As Jewish families around the world prepared for the High Holidays last month, the most significant days of the Jewish calendar, synagogues prepared to facilitate services under unprecedented circumstances due to the coronavirus pandemic. For those of us that work on providing security for the Jewish community, it would become yet another time of heightened vigilance.
The need for Jewish institutions to take security seriously is not without good reason. Our alertness unfortunately remains an evergreen state of mind.
Jewish communities across the globe and here at home continue to be plagued by high levels of antisemitism - from rhetoric rearing its ugly head in the public square - to violent incidents motivated by deep anti-Jewish animus. We have even witnessed rhetoric percolate in the digital conspiracy theory abyss claiming that COVID-19 is a tool for Jews to assert their global influence. In the United States, Jews remain at the top of the FBI’s list of religious groups that suffer from being the most frequently targeted for hate crimes in the past 19 years.
This enduring threat became apparent again in a series of antisemitic incidents that took place over three weeks during the High Holidays. These incidents were not confined to a single geographical area, and serve as testament to the ongoing singling out of global Jewry and the infinite number of soft targets available to extremists that want to inflict harm on the Jewish community.
Between September 24 and October 11, Jews were spit on and harassed while leaving synagogues in North America and Europe. A Jewish father and his son were threatened outside of a synagogue, and two separate homes were spray-painted with antisemitic language in Ontario, Canada. White supremacists distributed antisemitic fliers in Nevada and in front of synagogues across Scandinavia. A kosher restaurant in Paris was destroyed and vandalized with antisemitic slurs. An orthodox synagogue in Brooklyn was damaged, a public park in Long Island was defaced with swastikas, and Jewish cemeteries in Greece and Argentina were desecrated.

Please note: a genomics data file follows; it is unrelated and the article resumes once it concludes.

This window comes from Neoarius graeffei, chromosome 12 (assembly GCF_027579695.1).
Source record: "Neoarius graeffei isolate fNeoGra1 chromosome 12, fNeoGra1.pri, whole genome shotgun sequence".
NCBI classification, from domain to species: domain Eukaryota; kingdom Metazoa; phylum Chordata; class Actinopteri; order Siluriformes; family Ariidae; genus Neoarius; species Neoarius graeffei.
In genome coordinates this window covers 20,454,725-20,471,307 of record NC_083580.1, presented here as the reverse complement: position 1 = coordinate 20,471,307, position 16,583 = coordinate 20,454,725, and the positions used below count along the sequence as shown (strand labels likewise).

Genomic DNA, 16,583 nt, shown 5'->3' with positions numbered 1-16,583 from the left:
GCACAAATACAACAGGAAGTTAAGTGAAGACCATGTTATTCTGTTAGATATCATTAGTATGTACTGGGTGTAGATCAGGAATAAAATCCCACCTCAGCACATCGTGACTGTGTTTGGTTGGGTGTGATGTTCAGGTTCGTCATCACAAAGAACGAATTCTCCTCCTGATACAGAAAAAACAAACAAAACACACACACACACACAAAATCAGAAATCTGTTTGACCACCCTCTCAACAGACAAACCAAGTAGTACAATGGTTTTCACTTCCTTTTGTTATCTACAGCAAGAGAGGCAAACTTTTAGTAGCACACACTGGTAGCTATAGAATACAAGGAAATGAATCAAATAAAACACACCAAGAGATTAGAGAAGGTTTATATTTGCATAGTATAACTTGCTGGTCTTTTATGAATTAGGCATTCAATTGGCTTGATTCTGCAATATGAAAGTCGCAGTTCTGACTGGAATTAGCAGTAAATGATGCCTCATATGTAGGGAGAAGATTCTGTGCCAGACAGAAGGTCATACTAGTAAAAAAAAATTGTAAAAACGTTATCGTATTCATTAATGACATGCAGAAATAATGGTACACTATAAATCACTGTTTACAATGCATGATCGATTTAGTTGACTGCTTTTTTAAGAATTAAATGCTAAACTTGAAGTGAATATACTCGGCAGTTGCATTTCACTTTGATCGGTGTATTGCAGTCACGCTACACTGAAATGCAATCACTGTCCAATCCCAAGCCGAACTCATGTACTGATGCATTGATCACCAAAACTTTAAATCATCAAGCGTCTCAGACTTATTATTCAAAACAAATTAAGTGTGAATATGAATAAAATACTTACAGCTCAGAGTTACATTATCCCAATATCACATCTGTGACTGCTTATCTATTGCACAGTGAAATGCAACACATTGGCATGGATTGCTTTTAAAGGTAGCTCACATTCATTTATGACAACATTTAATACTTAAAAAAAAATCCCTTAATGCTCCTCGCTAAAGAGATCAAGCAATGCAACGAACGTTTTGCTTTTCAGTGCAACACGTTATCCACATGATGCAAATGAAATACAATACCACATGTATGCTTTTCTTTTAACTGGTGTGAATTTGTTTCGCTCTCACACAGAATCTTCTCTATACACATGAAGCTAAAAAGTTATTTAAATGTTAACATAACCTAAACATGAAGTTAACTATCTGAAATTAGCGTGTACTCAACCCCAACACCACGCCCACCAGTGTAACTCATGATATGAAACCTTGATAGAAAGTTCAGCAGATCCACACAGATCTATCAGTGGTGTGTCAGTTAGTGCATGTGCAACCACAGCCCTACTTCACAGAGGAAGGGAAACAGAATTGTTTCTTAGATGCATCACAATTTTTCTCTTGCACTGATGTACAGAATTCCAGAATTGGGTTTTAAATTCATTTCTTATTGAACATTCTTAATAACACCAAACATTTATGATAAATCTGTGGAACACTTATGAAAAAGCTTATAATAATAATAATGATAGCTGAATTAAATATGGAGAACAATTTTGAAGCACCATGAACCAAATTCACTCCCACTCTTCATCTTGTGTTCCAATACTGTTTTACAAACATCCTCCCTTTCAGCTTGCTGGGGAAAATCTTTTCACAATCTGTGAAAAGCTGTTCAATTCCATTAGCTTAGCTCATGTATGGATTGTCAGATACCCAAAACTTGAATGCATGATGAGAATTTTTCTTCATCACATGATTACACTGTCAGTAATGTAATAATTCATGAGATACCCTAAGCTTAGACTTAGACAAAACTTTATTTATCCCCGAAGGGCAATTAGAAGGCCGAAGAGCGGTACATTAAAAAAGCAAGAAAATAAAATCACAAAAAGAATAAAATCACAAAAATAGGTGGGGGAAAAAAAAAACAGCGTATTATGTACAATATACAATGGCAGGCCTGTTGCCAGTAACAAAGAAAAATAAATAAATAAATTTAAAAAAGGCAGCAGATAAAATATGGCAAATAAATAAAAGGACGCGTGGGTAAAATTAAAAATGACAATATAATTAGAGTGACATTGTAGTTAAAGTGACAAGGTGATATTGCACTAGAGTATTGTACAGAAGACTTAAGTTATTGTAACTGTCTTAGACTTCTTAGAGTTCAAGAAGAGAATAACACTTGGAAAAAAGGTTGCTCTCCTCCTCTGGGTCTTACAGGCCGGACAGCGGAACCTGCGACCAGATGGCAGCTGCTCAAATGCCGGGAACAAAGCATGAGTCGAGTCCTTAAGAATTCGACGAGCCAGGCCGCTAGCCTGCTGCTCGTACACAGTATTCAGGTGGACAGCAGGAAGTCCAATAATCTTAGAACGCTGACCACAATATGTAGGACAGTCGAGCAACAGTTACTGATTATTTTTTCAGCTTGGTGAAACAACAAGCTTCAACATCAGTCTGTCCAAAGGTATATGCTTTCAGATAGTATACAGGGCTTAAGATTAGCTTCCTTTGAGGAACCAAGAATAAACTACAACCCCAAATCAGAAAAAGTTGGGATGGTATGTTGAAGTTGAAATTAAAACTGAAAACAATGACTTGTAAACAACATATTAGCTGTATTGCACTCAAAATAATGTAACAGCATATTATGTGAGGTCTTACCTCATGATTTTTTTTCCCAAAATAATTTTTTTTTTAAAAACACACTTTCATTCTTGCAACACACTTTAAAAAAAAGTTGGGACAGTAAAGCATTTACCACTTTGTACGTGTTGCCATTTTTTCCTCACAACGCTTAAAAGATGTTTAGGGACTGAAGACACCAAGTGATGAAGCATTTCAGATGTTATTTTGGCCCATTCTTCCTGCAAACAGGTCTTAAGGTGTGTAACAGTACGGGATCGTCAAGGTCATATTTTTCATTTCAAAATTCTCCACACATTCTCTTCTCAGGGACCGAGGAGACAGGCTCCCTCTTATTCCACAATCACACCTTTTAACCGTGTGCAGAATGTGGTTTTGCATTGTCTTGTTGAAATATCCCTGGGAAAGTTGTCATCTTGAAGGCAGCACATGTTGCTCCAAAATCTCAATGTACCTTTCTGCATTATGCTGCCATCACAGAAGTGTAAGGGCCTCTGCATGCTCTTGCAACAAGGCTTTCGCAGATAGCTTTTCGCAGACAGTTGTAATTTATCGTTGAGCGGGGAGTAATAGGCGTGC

The most severe incident that took place during this year’s holidays was an eerie resemblance of an attack that rattled Germany’s Jewish community in 2019, in which a heavily armed right-wing extremist attempted to force his way into a synagogue and subsequently shot two individuals in a nearby attack after being unable to enter the facility. This year, on October 4 during the holiday of Sukkot, a man wearing military fatigues approached the entrance of a synagogue in Hamburg, and used a shovel to severely injure a Jewish student before being confronted by the synagogue’s security and police in what was yet another violent antisemitic attack.
These incidents send a stark message. While the synagogues in Halle and Hamburg both had a certain level of proactive security precautions and protocols in place in the face of enduring threats - which mitigated the impact of the attacks - the vandalizing of restaurants and cemeteries demonstrate the susceptibility of practically any kind of Jewish facility as a “soft target.” This vulnerability was also prevalent in the United States in 2019, most notably, where extremists attacked a kosher supermarket in Jersey City, New Jersey, and the private home of a prominent Rabbi in Monsey, New York.
From a security point of view, however, there is also a more hopeful message. For those institutions that are likely targets of violent antisemitism and hate, and that have the awareness and willingness to proactively take measures against these threats, basic but fundamental security routines can make a tangible difference in the realm of safety.
The right wing extremist who tried to enter the synagogue in Halle failed because the building had a reinforced door and security protocols that prevented individuals from being able to enter uninvited. The perpetrator of this year’s attack in Hamburg was only able to inflict limited damage because the synagogue’s security reportedly identified him early and moved most congregants away from the danger. The perpetrator of the vandalism of an Orthodox synagogue in Brooklyn was arrested and charged with a hate crime because of cameras that had been installed around the synagogue, which enabled police to identify and track him down.
The congregants and leadership of all these synagogues knew enough about their security situation to ensure that cameras were installed, that procedures were followed so that the door remained closed, and to evacuate safely after instructions from security personnel.
Seemingly small but effective security measures - coupled with a community that has been properly trained by professionals - can prevent the impact of attacks and ultimately save lives.